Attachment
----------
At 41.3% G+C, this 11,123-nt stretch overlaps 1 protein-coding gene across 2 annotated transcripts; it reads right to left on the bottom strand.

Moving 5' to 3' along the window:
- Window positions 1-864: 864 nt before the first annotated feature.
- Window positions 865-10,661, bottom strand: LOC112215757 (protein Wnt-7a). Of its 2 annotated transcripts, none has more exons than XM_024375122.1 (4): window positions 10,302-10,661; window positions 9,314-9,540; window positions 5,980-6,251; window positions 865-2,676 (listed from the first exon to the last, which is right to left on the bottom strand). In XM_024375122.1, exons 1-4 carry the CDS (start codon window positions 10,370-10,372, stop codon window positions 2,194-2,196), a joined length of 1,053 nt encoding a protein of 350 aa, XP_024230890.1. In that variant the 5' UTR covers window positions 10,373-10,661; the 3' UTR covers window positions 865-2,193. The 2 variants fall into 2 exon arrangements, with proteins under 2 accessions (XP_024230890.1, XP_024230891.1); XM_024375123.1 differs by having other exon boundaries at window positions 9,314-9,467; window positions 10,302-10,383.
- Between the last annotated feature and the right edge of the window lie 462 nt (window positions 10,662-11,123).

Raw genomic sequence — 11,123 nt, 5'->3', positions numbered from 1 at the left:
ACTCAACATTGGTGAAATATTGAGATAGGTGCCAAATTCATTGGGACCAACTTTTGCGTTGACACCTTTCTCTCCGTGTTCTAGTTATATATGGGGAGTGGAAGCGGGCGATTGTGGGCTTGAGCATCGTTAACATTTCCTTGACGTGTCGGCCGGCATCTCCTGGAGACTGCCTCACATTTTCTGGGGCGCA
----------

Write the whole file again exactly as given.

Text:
At 41.3% G+C, this 11,123-nt stretch overlaps 1 protein-coding gene across 2 annotated transcripts; it reads right to left on the bottom strand.

Moving 5' to 3' along the window:
- Window positions 1-864: 864 nt before the first annotated feature.
- Window positions 865-10,661, bottom strand: LOC112215757 (protein Wnt-7a). Of its 2 annotated transcripts, none has more exons than XM_024375122.1 (4): window positions 10,302-10,661; window positions 9,314-9,540; window positions 5,980-6,251; window positions 865-2,676 (listed from the first exon to the last, which is right to left on the bottom strand). In XM_024375122.1, exons 1-4 carry the CDS (start codon window positions 10,370-10,372, stop codon window positions 2,194-2,196), a joined length of 1,053 nt encoding a protein of 350 aa, XP_024230890.1. In that variant the 5' UTR covers window positions 10,373-10,661; the 3' UTR covers window positions 865-2,193. The 2 variants fall into 2 exon arrangements, with proteins under 2 accessions (XP_024230890.1, XP_024230891.1); XM_024375123.1 differs by having other exon boundaries at window positions 9,314-9,467; window positions 10,302-10,383.
- Between the last annotated feature and the right edge of the window lie 462 nt (window positions 10,662-11,123).

Raw genomic sequence — 11,123 nt, 5'->3', positions numbered from 1 at the left:
ACTCAACATTGGTGAAATATTGAGATAGGTGCCAAATTCATTGGGACCAACTTTTGCGTTGACACCTTTCTCTCCGTGTTCTAGTTATATATGGGGAGTGGAAGCGGGCGATTGTGGGCTTGAGCATCGTTAACATTTCCTTGACGTGTCGGCCGGCATCTCCTGGAGACTGCCTCACATTTTCTGGGGCGCA